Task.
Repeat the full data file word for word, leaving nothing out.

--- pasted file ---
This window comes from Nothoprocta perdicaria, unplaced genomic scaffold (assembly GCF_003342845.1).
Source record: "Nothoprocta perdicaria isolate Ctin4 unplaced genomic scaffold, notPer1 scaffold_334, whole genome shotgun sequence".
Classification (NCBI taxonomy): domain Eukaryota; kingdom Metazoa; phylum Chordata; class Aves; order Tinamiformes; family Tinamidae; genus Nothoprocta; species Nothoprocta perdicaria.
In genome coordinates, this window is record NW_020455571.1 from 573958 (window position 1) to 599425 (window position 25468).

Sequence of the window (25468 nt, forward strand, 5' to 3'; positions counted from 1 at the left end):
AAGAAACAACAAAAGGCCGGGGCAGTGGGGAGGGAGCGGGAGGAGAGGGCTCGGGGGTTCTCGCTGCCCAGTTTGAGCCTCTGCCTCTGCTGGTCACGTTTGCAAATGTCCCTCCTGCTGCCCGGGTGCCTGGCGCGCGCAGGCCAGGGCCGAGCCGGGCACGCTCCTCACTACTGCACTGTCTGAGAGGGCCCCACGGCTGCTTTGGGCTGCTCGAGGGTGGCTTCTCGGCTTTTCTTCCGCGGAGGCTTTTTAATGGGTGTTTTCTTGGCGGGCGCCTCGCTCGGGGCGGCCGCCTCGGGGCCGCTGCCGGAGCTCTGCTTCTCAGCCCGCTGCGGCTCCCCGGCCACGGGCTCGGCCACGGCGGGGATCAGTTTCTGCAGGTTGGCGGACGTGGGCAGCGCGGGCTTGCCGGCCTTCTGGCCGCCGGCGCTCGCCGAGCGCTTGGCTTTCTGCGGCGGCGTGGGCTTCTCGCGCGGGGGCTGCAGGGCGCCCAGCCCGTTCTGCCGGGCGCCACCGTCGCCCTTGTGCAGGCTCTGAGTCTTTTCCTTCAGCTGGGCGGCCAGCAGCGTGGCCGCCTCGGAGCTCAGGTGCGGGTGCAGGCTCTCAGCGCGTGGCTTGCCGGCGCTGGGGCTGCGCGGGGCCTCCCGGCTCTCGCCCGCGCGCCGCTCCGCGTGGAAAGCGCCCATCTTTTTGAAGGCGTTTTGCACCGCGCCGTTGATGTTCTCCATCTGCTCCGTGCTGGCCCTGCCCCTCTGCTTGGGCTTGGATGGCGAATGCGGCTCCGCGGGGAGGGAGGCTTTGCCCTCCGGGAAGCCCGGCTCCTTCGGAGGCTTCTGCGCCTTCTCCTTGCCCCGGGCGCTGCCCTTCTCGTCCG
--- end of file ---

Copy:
This window comes from Nothoprocta perdicaria, unplaced genomic scaffold (assembly GCF_003342845.1).
Source record: "Nothoprocta perdicaria isolate Ctin4 unplaced genomic scaffold, notPer1 scaffold_334, whole genome shotgun sequence".
Classification (NCBI taxonomy): domain Eukaryota; kingdom Metazoa; phylum Chordata; class Aves; order Tinamiformes; family Tinamidae; genus Nothoprocta; species Nothoprocta perdicaria.
In genome coordinates, this window is record NW_020455571.1 from 573958 (window position 1) to 599425 (window position 25468).

Sequence of the window (25468 nt, forward strand, 5' to 3'; positions counted from 1 at the left end):
AAGAAACAACAAAAGGCCGGGGCAGTGGGGAGGGAGCGGGAGGAGAGGGCTCGGGGGTTCTCGCTGCCCAGTTTGAGCCTCTGCCTCTGCTGGTCACGTTTGCAAATGTCCCTCCTGCTGCCCGGGTGCCTGGCGCGCGCAGGCCAGGGCCGAGCCGGGCACGCTCCTCACTACTGCACTGTCTGAGAGGGCCCCACGGCTGCTTTGGGCTGCTCGAGGGTGGCTTCTCGGCTTTTCTTCCGCGGAGGCTTTTTAATGGGTGTTTTCTTGGCGGGCGCCTCGCTCGGGGCGGCCGCCTCGGGGCCGCTGCCGGAGCTCTGCTTCTCAGCCCGCTGCGGCTCCCCGGCCACGGGCTCGGCCACGGCGGGGATCAGTTTCTGCAGGTTGGCGGACGTGGGCAGCGCGGGCTTGCCGGCCTTCTGGCCGCCGGCGCTCGCCGAGCGCTTGGCTTTCTGCGGCGGCGTGGGCTTCTCGCGCGGGGGCTGCAGGGCGCCCAGCCCGTTCTGCCGGGCGCCACCGTCGCCCTTGTGCAGGCTCTGAGTCTTTTCCTTCAGCTGGGCGGCCAGCAGCGTGGCCGCCTCGGAGCTCAGGTGCGGGTGCAGGCTCTCAGCGCGTGGCTTGCCGGCGCTGGGGCTGCGCGGGGCCTCCCGGCTCTCGCCCGCGCGCCGCTCCGCGTGGAAAGCGCCCATCTTTTTGAAGGCGTTTTGCACCGCGCCGTTGATGTTCTCCATCTGCTCCGTGCTGGCCCTGCCCCTCTGCTTGGGCTTGGATGGCGAATGCGGCTCCGCGGGGAGGGAGGCTTTGCCCTCCGGGAAGCCCGGCTCCTTCGGAGGCTTCTGCGCCTTCTCCTTGCCCCGGGCGCTGCCCTTCTCGTCCG